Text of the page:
An upcoming national COVID-19 survey, run by the Community Based Research Center (CBRC), will ask questions about GBQT2+ (Gay, Bisexual, Queer, Trans, 2-Spirit) men’s physical, mental, social, and sexual health. In particular, it will focus on the impact of COVID-19 and blood donation regulations in the community.
The survey will use a holistic approach, focusing on health equity, social determinants of health and a complex understanding of health and wellness. With the SexNow GBQT2+ men’s health research platform as its basis, it will examine changes during COVID and how people in the community experienced the beginning part of the pandemic.
“Challenges with anxiety or depression … suicide ideation are all factors that were already prevalent in our community before COVID started,” says Nathan Lachowsky, Principal Investigator of the SexNow survey, Research Director of CBRC, and Associate Professor in the School of Public Health & Social Policy at the University of Victoria. “Our hypothesis is that … [GBQT2+ men] will have been hit harder and differently than a lot of others.”
COVID-19 has exacerbated existing issues that disproportionately affect the GBTQ2+ community, such as financial insecurity, mental health issues, and access to sexual health services. Many counselling offices had to shut their doors to in-person clients. Similarly, sexual health clinics had to close or adapt to the pandemic. These services are important points of referral for various services, such as HIV pre-social phylaxis or PREP and gender transition-related services. When they closed, this affects access to these other services that require referral.
When these programs shut down, alternatives weren’t presented quickly, leaving members of GBQT2+ in difficult situations.
“A lot of clinics are shut down; that impacted people’s access to pre-exposure prophylaxis, potentially their ongoing meds if they’re living with HIV, but also to vaccinations against HPV and more,” says Lachowsky.
Social isolation protocols that encourage people to stay in their homes and spend more time in shared living spaces bring up specific issues around mental health for GBTQ2+ men. Challenges with transition and outness may arise within certain households, in which people are forced to share space with unsupportive roommates or family. Additionally, people in abusive relationships may face more violence as a result of closer proximity for longer periods of time.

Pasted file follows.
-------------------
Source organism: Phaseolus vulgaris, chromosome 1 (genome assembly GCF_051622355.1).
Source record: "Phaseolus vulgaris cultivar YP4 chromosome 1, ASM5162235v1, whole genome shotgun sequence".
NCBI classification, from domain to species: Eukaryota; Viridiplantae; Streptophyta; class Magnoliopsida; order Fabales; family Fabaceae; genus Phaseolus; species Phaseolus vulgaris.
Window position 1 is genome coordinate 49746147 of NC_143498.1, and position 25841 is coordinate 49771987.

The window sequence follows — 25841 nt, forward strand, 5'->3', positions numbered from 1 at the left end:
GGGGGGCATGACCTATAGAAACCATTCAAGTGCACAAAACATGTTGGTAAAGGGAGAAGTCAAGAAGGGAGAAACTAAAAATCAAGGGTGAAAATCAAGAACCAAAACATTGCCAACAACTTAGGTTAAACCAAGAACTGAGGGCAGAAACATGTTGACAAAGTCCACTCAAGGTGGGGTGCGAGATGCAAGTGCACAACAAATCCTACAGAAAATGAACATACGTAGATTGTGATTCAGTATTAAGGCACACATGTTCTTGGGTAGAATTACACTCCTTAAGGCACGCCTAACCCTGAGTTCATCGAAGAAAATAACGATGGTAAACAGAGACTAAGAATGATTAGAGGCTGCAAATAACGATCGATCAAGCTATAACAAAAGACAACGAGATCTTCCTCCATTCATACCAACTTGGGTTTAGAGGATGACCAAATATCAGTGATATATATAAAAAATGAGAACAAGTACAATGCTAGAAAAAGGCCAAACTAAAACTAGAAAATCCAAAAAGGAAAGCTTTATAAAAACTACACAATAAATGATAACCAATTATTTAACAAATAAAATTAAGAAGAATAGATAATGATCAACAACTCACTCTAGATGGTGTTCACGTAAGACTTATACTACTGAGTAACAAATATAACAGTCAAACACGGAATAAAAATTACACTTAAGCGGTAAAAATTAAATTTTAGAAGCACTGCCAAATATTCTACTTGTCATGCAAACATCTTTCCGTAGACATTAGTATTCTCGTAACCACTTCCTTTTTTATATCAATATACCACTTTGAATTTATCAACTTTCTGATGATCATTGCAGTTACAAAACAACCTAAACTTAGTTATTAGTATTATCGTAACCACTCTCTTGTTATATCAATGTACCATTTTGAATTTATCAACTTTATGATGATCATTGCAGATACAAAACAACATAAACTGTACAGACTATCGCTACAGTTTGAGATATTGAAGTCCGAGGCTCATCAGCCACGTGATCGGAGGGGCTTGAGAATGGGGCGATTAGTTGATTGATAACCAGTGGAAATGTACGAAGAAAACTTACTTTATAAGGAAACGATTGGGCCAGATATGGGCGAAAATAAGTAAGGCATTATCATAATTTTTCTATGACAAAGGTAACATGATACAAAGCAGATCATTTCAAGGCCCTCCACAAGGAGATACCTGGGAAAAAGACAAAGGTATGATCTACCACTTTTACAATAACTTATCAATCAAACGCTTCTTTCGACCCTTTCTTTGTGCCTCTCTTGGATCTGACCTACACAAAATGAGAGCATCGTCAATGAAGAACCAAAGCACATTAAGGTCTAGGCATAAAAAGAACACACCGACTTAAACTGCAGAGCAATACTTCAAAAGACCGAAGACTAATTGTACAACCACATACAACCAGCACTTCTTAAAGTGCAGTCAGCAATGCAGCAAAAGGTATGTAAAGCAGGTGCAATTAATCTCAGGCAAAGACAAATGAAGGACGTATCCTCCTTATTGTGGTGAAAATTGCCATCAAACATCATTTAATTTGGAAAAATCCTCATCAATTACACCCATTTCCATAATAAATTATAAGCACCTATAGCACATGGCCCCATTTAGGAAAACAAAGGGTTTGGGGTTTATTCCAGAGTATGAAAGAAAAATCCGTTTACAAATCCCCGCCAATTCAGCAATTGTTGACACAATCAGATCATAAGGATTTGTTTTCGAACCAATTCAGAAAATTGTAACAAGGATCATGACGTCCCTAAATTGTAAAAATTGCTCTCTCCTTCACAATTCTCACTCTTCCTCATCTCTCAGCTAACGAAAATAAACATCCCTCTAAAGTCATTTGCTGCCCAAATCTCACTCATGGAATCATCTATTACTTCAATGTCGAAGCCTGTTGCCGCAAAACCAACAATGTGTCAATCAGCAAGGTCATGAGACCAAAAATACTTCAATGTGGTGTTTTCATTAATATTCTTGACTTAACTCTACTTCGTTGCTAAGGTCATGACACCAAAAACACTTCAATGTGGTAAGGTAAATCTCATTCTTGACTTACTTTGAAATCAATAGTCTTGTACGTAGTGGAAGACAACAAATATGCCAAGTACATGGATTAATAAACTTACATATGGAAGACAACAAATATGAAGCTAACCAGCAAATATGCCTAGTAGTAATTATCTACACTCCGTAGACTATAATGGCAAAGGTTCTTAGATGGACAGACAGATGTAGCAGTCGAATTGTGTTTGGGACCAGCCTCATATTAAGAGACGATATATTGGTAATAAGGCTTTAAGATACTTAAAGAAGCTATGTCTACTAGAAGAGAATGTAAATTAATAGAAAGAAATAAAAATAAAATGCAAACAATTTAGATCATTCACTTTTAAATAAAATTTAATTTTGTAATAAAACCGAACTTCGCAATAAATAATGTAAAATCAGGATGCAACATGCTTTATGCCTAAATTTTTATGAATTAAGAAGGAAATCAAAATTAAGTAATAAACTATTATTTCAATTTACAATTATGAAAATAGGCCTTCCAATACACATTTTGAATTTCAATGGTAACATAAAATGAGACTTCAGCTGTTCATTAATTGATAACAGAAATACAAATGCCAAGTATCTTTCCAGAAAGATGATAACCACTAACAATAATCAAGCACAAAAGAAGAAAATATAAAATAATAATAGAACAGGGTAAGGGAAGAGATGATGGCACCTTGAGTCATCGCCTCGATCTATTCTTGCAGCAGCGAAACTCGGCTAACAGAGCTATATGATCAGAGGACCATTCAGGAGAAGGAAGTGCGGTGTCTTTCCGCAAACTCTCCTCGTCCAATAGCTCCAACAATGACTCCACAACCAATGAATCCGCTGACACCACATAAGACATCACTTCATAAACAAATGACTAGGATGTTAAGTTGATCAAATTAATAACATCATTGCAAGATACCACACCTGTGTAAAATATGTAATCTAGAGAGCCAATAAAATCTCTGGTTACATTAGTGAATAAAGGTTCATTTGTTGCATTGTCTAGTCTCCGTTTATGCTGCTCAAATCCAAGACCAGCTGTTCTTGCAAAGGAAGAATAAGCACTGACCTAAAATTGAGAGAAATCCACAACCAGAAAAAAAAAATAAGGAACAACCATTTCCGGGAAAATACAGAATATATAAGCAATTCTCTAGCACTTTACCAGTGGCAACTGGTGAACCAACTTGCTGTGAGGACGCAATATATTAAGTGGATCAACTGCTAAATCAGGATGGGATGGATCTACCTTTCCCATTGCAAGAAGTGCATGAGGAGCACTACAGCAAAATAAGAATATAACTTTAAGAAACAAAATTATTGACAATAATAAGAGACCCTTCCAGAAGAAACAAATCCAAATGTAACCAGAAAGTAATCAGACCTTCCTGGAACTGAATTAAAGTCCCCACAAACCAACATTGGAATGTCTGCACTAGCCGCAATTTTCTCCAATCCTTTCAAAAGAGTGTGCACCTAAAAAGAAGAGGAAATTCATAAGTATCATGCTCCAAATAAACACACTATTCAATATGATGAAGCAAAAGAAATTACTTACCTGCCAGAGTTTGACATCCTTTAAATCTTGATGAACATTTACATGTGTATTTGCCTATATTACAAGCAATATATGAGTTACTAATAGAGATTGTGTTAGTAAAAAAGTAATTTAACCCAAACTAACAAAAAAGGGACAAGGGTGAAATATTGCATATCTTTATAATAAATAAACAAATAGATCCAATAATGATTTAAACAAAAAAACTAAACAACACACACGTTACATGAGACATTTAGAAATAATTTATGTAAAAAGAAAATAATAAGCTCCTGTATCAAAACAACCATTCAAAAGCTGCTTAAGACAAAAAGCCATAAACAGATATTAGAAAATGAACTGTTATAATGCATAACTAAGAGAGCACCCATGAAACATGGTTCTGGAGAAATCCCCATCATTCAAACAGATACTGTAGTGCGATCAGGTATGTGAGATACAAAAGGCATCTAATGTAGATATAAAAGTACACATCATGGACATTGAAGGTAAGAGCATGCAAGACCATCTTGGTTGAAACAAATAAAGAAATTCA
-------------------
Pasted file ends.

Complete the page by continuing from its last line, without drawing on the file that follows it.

Lachowsky notes that some of the public messaging focuses around the nuclear family. He hopes that this messaging can be adapted to be more affirming of folks in the LGBTQ+ community who may prefer different living situations or need to seek out a safer environment.
Another aspect of the COVID-19 survey focuses on the Canadian Blood Services deferral policies which prevent men who have had sex with another man in the past three months from donating blood. This policy prevents blood donation sources on the basis of gender and sexuality, rather than specific information and scientific evidence. The research team has been interviewing GBQT2+ men and blood donation recipients about these policies. Lachowsky says that “[SexNow’s] previous research exposed 80-90 per cent of gay men would donate blood if they were eligible to do so.” Blood donation is particularly relevant now, since plasma, the liquid part of blood, is being studied for use as a potential treatment for COVID.
The results of this study will not only be used by community members and non-profit organizations. To learn more about the study, find out about participation, or to view the results, follow Community Based Research Center (CBRC) on Instagram, Twitter or Facebook and visit cbrc.net.
Lachowsky hopes his research results can form the foundation for better government policies. “What is the onus of responsibility of the government to take care of all of its citizens and to do so equitably?” Lachowsky asks. Regarding the possibility of a second wave of COVID, he says that “how we will prepare for that is really based on what evidence we’re able to show to public health and to policy makers”.